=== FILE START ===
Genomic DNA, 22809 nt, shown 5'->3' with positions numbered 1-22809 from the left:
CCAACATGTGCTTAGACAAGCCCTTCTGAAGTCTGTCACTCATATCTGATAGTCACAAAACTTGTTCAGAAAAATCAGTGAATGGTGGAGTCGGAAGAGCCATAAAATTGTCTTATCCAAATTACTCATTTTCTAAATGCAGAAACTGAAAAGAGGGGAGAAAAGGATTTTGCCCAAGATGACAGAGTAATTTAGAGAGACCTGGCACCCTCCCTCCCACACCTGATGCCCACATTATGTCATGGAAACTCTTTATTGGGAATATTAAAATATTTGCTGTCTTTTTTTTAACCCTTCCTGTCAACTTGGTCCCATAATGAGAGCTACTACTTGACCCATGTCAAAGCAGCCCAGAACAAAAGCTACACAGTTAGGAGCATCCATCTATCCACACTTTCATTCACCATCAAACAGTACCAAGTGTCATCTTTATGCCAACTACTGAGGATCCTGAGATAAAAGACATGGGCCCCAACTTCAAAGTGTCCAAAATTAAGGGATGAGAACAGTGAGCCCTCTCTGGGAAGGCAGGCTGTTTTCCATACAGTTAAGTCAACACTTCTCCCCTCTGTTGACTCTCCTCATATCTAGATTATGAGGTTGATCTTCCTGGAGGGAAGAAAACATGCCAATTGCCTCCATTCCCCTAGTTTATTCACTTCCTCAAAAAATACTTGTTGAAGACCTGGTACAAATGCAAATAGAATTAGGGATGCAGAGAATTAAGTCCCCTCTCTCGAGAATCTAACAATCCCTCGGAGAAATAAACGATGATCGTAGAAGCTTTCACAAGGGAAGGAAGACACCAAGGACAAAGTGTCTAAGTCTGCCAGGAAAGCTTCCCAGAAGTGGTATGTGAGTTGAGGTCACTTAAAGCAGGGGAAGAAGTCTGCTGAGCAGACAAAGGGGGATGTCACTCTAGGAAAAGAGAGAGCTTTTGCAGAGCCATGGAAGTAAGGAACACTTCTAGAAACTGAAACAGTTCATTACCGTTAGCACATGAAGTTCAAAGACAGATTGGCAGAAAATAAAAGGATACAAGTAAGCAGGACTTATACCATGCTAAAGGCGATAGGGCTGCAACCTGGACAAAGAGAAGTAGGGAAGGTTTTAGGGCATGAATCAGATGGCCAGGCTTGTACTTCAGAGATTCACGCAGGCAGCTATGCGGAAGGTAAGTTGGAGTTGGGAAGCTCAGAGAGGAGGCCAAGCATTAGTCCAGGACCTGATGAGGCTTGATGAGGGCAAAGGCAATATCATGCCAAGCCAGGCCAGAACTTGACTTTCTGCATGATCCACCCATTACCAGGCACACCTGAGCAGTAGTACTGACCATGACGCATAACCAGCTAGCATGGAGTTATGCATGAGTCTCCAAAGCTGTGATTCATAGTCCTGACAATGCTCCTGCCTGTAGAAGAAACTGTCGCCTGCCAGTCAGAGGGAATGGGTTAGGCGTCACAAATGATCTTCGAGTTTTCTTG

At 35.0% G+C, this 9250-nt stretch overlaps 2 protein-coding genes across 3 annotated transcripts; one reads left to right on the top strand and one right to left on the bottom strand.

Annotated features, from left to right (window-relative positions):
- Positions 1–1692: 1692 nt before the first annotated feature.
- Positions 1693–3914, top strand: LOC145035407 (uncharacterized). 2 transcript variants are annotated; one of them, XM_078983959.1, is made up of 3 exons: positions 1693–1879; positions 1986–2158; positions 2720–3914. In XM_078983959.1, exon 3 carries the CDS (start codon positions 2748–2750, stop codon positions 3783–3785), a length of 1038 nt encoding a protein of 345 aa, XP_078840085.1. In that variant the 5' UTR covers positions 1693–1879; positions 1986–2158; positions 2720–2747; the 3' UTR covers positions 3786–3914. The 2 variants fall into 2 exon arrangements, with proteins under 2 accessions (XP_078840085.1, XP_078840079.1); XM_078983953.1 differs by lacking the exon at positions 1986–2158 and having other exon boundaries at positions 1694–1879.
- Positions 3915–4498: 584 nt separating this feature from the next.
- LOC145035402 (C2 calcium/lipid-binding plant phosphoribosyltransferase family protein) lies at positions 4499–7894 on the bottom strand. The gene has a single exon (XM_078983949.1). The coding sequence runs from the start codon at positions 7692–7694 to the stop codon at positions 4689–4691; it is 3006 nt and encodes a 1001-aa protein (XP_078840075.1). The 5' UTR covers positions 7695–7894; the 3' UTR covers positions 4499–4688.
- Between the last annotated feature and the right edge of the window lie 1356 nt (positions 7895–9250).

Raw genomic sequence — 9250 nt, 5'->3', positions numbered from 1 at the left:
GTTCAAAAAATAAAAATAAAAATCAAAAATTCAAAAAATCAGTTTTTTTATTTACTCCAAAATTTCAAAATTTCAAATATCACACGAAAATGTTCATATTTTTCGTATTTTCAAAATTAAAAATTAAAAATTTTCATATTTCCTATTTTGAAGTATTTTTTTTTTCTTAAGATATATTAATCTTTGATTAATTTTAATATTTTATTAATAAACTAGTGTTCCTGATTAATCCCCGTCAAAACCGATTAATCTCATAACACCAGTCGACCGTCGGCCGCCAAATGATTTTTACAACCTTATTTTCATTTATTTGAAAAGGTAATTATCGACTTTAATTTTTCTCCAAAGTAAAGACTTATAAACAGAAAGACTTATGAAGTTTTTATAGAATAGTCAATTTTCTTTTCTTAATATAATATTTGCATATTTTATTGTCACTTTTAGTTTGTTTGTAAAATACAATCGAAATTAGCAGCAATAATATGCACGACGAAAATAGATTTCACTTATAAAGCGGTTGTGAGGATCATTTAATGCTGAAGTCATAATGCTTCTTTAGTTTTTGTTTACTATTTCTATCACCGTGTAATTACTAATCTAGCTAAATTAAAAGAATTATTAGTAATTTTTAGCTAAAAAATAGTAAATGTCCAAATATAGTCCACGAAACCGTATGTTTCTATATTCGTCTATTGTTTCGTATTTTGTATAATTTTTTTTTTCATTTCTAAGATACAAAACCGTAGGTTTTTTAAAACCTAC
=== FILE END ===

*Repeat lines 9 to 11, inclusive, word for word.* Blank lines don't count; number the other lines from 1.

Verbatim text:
- Between the last annotated feature and the right edge of the window lie 1356 nt (positions 7895–9250).

Raw genomic sequence — 9250 nt, 5'->3', positions numbered from 1 at the left:
GTTCAAAAAATAAAAATAAAAATCAAAAATTCAAAAAATCAGTTTTTTTATTTACTCCAAAATTTCAAAATTTCAAATATCACACGAAAATGTTCATATTTTTCGTATTTTCAAAATTAAAAATTAAAAATTTTCATATTTCCTATTTTGAAGTATTTTTTTTTTCTTAAGATATATTAATCTTTGATTAATTTTAATATTTTATTAATAAACTAGTGTTCCTGATTAATCCCCGTCAAAACCGATTAATCTCATAACACCAGTCGACCGTCGGCCGCCAAATGATTTTTACAACCTTATTTTCATTTATTTGAAAAGGTAATTATCGACTTTAATTTTTCTCCAAAGTAAAGACTTATAAACAGAAAGACTTATGAAGTTTTTATAGAATAGTCAATTTTCTTTTCTTAATATAATATTTGCATATTTTATTGTCACTTTTAGTTTGTTTGTAAAATACAATCGAAATTAGCAGCAATAATATGCACGACGAAAATAGATTTCACTTATAAAGCGGTTGTGAGGATCATTTAATGCTGAAGTCATAATGCTTCTTTAGTTTTTGTTTACTATTTCTATCACCGTGTAATTACTAATCTAGCTAAATTAAAAGAATTATTAGTAATTTTTAGCTAAAAAATAGTAAATGTCCAAATATAGTCCACGAAACCGTATGTTTCTATATTCGTCTATTGTTTCGTATTTTGTATAATTTTTTTTTTCATTTCTAAGATACAAAACCGTAGGTTTTTTAAAACCTAC